• Home
  • Pharmacist Continuing Education: Pharmacogenetic Testing to Predict Warfarin Response

Pharmacist Continuing Education: Pharmacogenetic Testing to Predict Warfarin Response

26 Nov 2018 1:00 PM | Anonymous

Pharmacogenetic Testing to Predict Warfarin Response

Author: Kristine Reckenberg, PharmD,  PGY1 Pharmacy Practice Resident
Preceptor: Justinne Guyton, PharmD, BCACPPGY1 Pharmacy Practice Residency DirectorSt. Louis County Department of Public Health/St. Louis College of Pharmacy

Program Number: 2018-11-05
Approval Dates: December 1, 2018 - June 1, 2019
Approved Contact Hours: One (1) CE(s) per LIVE session.

Learning Objectives:

  1. Identify pharmacogenetic variables that impact warfarin dose requirements.
  2. Describe how warfarin genotypes impact warfarin metabolism.
  3. Use recommendations set forth by the Clinical Pharmacogenetics Implementation Consortium and the American College of Chest Physicians Evidence-Based Clinical Practice Guidelines.
  4. Evaluate the current evidence for using pharmacogenetic testing prior to warfarin initiation.
  5. Identify an appropriate warfarin initiation strategy for a patient undergoing hip or knee arthroplasty given the results of the GIFT trial.


Pharmacogenetics is a subtype of pharmacogenomics in which polymorphisms in genes that encode drug metabolizing enzymes, transporters, and/or targets can impact drug effects, leading to variability among individuals in response to a medication.1 Warfarin, a vitamin K antagonist (VKA), is an oral anticoagulant commonly used for prevention of stroke in atrial fibrillation and prevention and treatment of venous thromboembolism.1 It is also an agent that displays pharmacogenetic variations between individuals that impact both pharmacokinetics and pharmacodynamics.2  Established pharmacogenetic variables are caused by variations in the cytochrome P450 system and the warfarin targets.1 These variables have the potential for a large impact as warfarin is an agent with a narrow therapeutic index that is associated with serious adverse events, notably bleeding. These differences are most significant during the dose finding stage of warfarin initiation. Based on these factors, warfarin can be initiated via a pharmacogenetic dosing algorithm, dosed clinically (dosing based off of clinical factors – age, medications, comorbidities, bleed risk, and social history), or using a standard dose approach.3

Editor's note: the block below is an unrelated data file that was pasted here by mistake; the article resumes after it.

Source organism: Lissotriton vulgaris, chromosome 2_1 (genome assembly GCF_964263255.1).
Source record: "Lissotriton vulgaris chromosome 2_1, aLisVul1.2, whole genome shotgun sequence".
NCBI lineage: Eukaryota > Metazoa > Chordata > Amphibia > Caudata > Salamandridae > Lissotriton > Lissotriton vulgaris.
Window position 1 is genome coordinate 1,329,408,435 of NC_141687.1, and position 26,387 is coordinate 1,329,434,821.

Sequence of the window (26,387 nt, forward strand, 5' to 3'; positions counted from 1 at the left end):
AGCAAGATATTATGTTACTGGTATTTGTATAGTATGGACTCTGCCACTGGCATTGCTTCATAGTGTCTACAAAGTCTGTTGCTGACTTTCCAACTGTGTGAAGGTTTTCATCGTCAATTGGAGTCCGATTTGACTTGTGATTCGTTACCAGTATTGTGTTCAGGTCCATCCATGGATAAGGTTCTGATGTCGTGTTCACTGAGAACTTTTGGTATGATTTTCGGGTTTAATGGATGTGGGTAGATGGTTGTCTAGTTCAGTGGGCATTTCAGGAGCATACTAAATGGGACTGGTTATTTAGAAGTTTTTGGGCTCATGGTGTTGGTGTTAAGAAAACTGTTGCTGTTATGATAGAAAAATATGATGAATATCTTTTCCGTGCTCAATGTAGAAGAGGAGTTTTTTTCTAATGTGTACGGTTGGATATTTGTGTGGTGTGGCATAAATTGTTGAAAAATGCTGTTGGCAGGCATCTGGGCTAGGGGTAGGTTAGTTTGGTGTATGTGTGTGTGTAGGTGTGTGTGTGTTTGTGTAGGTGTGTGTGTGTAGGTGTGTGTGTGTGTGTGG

Two guidelines provide recommendations regarding the use of warfarin pharmacogenetic testing prior to warfarin initiation. The Clinical Pharmacogenetics Implementation Consortium Guidelines (CPIC) has been updated with the results of newly published trials whereas the American College of Chest Physicians Guidelines (ACCP) have not.3-4 This continuing education article will focus on the factors that impact warfarin pharmacogenetics, current guideline recommendations, and recently published data regarding warfarin pharmacogenetics.

Warfarin Pharmacogenetics

There are two predominant genes, that have been studied extensively, that contribute to the interpatient variability in warfarin dose requirements. These include cytochrome P450 2C9 (CYP450 2C9) and vitamin K epoxide reductase complex 1 (VKORC1).5 CYP450 4F2 also plays a role in variability, however, it has demonstrated a smaller part in dose requirements during warfarin initiation.5

CYP450 2C9 is associated with multiple different polymorphisms, however, the nonsynonymous single nucleotide polymorphisms (SNPs) that influence warfarin dose requirements the most are the *2 and *3 alleles.5-6 These SNPs lead to a reduction in the enzymatic activity of S-warfarin.5-6 The outcome is a decrease in warfarin requirements due to the slowed metabolism, as the S-enantiomer of warfarin has a greater anticoagulant effect as compared to the R-enantiomer. CYP450 2C9*2 is associated with only 70% activity as compared to the wild type allele, whereas CYP450 2C9*3 is associated with only 20% activity.6 These alleles are present most frequently in Europeans, and rarely in African Americans and Asians.5